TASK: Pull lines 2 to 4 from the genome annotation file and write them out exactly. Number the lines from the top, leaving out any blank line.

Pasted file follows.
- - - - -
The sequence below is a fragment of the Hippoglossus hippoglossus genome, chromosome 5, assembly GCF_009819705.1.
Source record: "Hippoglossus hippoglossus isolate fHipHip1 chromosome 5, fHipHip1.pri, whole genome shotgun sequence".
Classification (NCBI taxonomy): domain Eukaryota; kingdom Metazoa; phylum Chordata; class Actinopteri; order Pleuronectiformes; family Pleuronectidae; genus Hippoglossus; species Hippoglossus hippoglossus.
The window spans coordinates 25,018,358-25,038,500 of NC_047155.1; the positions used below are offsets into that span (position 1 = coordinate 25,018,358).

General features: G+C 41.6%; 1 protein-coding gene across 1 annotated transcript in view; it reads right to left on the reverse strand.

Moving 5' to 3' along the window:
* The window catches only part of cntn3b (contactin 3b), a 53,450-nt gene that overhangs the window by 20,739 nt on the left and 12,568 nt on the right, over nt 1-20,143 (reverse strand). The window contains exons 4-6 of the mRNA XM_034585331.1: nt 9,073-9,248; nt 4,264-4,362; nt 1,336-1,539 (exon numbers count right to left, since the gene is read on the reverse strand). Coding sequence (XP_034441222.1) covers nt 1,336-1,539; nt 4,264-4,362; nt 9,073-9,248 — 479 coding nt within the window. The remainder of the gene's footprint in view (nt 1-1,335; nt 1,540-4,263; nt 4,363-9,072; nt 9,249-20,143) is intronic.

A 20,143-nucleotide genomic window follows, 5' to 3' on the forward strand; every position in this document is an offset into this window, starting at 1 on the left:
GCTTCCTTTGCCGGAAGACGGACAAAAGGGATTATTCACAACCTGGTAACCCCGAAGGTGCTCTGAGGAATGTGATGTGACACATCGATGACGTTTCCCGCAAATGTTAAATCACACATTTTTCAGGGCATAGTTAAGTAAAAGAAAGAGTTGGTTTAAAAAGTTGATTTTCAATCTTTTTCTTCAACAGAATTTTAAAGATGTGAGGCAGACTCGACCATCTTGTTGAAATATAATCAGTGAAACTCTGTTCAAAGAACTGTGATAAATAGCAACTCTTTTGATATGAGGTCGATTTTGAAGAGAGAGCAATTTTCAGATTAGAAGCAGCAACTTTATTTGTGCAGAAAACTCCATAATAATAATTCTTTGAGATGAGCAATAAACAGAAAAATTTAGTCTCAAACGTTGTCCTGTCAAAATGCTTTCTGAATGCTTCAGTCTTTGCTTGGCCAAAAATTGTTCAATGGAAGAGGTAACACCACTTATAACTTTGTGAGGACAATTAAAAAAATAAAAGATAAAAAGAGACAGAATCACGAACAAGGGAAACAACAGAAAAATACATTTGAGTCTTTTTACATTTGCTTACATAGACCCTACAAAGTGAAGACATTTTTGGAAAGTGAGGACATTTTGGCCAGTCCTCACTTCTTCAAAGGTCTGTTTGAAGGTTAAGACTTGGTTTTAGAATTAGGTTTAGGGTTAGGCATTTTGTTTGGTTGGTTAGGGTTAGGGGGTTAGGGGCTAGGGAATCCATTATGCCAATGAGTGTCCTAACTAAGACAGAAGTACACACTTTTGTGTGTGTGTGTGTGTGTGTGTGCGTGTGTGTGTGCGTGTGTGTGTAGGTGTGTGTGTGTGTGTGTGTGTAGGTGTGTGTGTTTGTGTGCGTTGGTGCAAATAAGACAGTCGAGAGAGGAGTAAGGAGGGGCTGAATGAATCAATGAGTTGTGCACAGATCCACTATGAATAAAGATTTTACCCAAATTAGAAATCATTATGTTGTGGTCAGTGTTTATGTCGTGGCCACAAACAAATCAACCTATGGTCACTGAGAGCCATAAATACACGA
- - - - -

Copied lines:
Source record: "Hippoglossus hippoglossus isolate fHipHip1 chromosome 5, fHipHip1.pri, whole genome shotgun sequence".
Classification (NCBI taxonomy): domain Eukaryota; kingdom Metazoa; phylum Chordata; class Actinopteri; order Pleuronectiformes; family Pleuronectidae; genus Hippoglossus; species Hippoglossus hippoglossus.
The window spans coordinates 25,018,358-25,038,500 of NC_047155.1; the positions used below are offsets into that span (position 1 = coordinate 25,018,358).